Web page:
This little cottage, located at 325 Brunswick Street, was the home of Mary Grannan (1900–1975), the celebrated children’s author and national radio personality who wrote the children’s favourites “Just Mary Stories” and “Maggie Muggins“.
Born in Fredericton on February 11, 1900, she was the middle daughter of William Peter Grannan and Catherine Haney, and lived with her parents and two sisters. She used her quick wit and fascination with the world around her to create humorous stories with which to regale her friends, family, and students. She gained notoriety for her entertaining teaching style and love of storytelling.
The front section of the house was built in 1830 by Irish carpenter Patrick Haney with additions gradually affixed in subsequent generations. This structure stands in the heart of what was once known as Fredericton’s “Irishtown.”
People of a certain age remember her well. The little girl with the red braids, freckles and cheery nature began charming young radio listeners in the 1930s and continued to do so into the television age.
Maggie Muggins was the creation of Mary Grannan, a Fredericton school-teacher who claimed her story-telling grew out of an early aversion to teaching arithmetic to her class at the Devon Superior School. She was a teacher for nearly two decades, but in summer she took courses in Boston and New York and participated in amateur theatre.
When Radio Atlantic CFNB, first in the Maritimes, opened here, she began producing scripts for two shows, “Musical Scrapbook” and “Aggravatin’ Agatha.” The financial rewards were modest, $3 a week for the scripts and their performance; nonetheless, it served to supplement her Depression-era teaching salary of $700 a year. And it was a launching pad.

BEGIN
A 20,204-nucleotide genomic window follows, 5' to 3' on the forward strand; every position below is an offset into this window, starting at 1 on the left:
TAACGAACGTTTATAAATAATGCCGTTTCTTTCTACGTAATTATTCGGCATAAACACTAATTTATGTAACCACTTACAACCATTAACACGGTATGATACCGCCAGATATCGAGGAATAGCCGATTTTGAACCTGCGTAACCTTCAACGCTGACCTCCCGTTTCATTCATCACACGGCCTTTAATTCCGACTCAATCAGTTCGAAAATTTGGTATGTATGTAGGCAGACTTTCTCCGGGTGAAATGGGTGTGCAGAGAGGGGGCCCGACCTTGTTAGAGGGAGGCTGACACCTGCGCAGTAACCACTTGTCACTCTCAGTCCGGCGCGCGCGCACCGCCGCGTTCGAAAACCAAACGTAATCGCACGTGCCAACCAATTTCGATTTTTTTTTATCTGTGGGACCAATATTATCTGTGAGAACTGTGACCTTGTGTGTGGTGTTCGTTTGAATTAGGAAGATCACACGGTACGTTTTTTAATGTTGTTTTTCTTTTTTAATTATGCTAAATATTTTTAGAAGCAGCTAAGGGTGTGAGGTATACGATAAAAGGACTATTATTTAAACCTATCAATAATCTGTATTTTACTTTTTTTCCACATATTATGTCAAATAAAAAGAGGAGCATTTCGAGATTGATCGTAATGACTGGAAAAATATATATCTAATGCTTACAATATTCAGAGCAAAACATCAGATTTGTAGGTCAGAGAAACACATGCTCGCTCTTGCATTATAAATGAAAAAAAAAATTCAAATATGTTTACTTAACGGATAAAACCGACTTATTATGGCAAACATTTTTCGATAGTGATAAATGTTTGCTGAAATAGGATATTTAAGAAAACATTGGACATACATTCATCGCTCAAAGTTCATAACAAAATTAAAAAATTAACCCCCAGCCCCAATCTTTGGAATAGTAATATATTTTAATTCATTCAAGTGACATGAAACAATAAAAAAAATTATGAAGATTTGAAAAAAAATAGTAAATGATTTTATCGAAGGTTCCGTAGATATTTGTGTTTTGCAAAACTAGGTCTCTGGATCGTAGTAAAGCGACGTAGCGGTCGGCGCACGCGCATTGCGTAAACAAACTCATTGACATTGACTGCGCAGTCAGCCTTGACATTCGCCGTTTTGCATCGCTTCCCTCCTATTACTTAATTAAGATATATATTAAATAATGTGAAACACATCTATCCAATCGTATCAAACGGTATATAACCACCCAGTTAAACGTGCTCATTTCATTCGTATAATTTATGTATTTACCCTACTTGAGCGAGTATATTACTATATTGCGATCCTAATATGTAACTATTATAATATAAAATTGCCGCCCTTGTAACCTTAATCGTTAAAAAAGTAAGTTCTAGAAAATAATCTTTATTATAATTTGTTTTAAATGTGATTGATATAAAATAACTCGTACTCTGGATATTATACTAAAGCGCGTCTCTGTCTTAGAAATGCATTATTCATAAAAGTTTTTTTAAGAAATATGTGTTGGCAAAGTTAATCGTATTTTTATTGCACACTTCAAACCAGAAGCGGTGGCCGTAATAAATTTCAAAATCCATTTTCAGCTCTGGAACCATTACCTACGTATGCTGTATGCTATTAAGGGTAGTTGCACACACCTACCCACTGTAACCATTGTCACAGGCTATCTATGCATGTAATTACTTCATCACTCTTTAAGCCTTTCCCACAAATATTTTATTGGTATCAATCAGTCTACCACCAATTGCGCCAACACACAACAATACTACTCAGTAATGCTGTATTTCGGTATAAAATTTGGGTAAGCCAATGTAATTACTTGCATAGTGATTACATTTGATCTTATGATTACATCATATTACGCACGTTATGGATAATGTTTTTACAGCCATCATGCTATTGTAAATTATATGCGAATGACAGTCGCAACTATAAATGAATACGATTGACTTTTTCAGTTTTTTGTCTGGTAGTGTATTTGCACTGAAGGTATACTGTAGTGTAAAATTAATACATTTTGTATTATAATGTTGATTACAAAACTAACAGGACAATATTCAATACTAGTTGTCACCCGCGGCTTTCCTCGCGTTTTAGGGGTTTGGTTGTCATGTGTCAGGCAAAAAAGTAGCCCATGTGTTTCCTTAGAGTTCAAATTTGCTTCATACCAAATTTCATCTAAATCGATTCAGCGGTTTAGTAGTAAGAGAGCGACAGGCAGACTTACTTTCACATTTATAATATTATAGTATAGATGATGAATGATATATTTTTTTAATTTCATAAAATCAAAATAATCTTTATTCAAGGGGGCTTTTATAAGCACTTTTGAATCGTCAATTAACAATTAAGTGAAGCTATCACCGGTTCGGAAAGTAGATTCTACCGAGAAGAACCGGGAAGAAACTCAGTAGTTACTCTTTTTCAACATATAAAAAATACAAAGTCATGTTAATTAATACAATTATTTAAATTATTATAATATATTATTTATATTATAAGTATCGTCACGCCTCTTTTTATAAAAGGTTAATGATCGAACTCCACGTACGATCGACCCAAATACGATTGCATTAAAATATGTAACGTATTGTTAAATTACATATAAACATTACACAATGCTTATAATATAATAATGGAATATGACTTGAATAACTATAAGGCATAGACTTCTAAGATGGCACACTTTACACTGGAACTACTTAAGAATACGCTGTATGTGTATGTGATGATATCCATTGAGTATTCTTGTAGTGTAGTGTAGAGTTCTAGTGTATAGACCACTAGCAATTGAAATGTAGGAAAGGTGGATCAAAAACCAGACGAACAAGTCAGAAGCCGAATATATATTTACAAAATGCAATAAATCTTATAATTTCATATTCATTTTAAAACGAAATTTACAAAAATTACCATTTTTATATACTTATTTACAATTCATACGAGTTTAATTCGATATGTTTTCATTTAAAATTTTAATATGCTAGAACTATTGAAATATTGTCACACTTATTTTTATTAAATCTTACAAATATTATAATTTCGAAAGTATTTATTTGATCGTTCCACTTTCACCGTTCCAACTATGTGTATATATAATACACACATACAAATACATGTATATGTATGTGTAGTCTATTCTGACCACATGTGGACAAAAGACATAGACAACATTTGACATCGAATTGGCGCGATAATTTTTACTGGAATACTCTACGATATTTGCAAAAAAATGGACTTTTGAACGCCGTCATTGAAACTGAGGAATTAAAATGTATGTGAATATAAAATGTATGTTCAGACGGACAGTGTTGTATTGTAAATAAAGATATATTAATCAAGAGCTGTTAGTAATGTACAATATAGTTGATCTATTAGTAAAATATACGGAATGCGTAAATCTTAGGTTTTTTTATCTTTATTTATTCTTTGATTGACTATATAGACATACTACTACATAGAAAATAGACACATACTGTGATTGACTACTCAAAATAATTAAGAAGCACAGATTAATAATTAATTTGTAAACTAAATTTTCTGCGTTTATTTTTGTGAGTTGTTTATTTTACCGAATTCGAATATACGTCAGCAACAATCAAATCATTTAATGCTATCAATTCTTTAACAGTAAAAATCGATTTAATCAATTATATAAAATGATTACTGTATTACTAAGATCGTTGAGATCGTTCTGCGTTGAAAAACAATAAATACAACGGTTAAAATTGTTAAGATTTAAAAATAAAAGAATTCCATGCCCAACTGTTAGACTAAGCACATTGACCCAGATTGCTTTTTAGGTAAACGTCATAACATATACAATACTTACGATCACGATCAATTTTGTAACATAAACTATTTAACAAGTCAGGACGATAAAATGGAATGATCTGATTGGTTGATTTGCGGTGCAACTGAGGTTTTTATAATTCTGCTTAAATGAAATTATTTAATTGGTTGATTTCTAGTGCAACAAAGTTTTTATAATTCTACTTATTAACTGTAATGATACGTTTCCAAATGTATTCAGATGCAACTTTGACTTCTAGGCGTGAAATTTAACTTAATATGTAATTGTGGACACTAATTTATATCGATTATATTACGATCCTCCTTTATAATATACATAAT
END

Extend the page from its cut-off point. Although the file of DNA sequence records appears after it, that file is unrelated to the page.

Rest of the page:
Here’s a short scratchy old clip from the CFNB Archives of the Aggravatin’ Agatha program.
The renowned broadcaster J. Frank Willis heard her work, and in 1939 the fledgling CBC network began airing episodes of “Just Mary,” featuring Maggie Muggins, on Sunday afternoons. It became the cornerstone of Canadian children’s programming, running 44 episodes a year from then until 1962.
Mary continued to work for CBC, in both radio and television, until her retirement in 1962; by this time she had published 30 children’s books and written more than four thousand scripts for children’s entertainment. Her books attained international recognition and success, and were published in Canada, the United States, and England. In addition to Maggie Muggins her productions included The Children’s Scrapbook, The Land of Supposing, Sonnie and Susie, Kim and Katy, Jubilee Road, Digger Jones, Summer Days with Don and Debbie, Karen Discovers America, and of course, Just Mary – one of the best-selling series of all time.
In 1954, “Maggie Muggins” became a TV show, too. Mary Grannan was nothing, if not prolific. She also wrote 29 books and numerous other weekly radio shows. A striking woman noted for her fashionable attire, she was a Frederictonian always. She died at her home here in 1975 and was buried in the Hermitage Cemetery.
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